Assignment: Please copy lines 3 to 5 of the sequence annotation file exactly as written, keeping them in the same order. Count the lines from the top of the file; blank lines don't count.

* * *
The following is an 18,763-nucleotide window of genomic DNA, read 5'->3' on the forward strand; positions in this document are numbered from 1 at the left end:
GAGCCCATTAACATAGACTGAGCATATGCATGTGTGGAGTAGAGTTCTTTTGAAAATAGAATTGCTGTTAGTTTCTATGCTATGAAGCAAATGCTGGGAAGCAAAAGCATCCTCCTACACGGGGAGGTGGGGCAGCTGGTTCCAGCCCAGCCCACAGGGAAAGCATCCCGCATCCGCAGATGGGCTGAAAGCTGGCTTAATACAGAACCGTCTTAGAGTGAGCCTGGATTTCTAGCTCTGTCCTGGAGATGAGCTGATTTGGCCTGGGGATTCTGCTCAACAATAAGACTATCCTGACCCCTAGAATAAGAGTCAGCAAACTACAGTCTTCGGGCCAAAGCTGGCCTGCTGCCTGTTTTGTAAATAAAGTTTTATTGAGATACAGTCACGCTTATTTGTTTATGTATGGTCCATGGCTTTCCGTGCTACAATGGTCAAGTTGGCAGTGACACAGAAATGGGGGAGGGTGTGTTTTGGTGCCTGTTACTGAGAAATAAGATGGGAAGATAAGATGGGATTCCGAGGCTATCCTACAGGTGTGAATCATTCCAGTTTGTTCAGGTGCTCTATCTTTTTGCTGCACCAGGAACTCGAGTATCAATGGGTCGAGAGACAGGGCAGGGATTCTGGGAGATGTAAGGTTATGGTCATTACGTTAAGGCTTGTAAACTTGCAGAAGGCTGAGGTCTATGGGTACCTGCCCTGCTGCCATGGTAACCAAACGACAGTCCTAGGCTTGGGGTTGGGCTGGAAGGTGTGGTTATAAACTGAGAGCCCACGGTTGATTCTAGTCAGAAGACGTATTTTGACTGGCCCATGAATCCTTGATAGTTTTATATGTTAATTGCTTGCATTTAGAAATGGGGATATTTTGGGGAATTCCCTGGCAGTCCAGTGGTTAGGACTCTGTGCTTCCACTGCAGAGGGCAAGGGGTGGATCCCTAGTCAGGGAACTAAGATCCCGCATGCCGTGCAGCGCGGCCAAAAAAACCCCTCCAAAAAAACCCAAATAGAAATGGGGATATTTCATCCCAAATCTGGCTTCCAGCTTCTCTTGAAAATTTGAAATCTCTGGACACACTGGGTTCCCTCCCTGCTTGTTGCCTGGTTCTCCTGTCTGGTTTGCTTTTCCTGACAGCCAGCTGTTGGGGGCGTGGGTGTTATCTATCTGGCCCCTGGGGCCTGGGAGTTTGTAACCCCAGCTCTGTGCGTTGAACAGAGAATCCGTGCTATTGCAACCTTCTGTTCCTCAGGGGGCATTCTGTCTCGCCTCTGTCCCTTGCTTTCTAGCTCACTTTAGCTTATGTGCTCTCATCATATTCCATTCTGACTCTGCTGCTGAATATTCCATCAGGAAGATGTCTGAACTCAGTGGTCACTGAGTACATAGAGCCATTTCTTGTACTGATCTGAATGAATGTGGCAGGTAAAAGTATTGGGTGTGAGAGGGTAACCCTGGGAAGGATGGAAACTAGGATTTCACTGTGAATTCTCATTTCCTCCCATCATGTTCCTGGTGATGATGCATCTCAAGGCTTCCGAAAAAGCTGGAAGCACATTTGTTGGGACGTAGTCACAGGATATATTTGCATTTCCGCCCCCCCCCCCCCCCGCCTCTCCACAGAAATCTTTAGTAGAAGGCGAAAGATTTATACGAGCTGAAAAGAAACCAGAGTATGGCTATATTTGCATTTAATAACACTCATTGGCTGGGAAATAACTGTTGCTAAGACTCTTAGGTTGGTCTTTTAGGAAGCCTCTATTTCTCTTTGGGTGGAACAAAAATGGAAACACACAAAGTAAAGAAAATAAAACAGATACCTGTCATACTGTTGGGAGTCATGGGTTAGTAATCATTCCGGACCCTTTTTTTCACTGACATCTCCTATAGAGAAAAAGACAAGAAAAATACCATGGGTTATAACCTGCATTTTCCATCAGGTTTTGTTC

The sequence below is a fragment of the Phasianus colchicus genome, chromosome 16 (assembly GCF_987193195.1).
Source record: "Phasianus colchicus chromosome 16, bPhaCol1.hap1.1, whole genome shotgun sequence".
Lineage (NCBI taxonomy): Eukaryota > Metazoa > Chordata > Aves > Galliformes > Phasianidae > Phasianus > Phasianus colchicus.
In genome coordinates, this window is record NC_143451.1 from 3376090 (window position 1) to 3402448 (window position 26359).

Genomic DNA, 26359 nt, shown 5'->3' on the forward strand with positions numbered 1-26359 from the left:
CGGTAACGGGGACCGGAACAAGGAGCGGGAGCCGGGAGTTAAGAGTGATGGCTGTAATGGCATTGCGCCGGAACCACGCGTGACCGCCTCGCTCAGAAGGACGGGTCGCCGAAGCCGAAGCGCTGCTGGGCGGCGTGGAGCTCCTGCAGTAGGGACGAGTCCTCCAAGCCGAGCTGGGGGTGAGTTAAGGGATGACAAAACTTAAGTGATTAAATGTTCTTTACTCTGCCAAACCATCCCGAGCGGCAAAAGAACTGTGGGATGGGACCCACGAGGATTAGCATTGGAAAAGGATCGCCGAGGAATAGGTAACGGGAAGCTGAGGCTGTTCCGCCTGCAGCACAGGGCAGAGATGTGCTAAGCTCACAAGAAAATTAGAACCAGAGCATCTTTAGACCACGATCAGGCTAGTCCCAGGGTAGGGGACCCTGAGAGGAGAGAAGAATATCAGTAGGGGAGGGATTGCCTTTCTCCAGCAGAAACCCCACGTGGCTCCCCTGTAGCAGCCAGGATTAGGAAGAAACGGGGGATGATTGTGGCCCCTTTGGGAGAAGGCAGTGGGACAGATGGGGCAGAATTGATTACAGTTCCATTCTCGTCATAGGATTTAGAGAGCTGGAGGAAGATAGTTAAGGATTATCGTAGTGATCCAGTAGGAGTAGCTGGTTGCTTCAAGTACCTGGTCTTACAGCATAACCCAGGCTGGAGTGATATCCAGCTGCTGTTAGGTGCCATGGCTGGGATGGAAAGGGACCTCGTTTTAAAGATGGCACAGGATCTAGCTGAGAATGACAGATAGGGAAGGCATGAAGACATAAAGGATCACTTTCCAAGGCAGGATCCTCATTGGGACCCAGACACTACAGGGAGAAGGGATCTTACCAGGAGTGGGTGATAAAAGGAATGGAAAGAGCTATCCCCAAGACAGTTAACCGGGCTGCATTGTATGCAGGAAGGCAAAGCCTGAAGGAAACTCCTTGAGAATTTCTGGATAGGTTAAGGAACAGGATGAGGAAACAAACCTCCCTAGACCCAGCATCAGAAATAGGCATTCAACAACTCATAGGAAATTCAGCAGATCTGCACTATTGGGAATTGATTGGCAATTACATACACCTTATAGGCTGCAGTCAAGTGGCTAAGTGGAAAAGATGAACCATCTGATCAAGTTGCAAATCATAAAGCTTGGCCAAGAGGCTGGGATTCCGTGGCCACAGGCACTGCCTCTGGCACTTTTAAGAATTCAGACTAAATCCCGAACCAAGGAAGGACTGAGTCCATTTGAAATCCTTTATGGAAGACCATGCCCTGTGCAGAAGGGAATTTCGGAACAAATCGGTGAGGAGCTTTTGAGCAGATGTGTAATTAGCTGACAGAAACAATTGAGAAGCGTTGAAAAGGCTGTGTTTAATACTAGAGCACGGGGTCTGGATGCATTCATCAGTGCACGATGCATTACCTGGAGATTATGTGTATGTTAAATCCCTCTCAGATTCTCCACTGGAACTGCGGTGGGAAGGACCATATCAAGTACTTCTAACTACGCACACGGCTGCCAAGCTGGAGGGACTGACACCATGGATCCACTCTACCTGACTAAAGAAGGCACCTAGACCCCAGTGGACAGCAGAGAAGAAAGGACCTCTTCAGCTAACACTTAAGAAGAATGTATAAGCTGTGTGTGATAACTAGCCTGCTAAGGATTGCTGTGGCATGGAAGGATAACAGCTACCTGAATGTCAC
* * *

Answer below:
The sequence below is a fragment of the Phasianus colchicus genome, chromosome 16 (assembly GCF_987193195.1).
Source record: "Phasianus colchicus chromosome 16, bPhaCol1.hap1.1, whole genome shotgun sequence".
Lineage (NCBI taxonomy): Eukaryota > Metazoa > Chordata > Aves > Galliformes > Phasianidae > Phasianus > Phasianus colchicus.